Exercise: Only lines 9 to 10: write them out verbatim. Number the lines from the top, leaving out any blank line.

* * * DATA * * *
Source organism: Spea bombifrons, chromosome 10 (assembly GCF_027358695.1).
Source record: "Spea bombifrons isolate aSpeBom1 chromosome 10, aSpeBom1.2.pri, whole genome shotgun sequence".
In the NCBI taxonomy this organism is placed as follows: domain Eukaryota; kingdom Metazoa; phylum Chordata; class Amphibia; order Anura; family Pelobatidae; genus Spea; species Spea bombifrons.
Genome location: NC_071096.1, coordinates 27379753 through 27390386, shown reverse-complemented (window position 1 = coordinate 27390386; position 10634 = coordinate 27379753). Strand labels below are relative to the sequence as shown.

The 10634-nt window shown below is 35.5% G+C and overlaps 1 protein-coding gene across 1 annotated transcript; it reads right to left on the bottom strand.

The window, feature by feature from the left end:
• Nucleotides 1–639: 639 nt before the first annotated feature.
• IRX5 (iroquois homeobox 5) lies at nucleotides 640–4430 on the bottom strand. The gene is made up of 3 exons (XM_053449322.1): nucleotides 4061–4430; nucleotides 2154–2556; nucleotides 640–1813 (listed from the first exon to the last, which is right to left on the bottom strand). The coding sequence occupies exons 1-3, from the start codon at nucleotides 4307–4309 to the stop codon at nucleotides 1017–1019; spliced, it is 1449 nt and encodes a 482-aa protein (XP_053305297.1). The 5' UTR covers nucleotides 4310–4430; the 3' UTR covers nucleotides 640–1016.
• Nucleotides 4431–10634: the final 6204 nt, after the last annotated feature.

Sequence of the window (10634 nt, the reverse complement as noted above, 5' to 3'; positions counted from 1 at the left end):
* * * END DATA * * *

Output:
• Nucleotides 4431–10634: the final 6204 nt, after the last annotated feature.

Sequence of the window (10634 nt, the reverse complement as noted above, 5' to 3'; positions counted from 1 at the left end):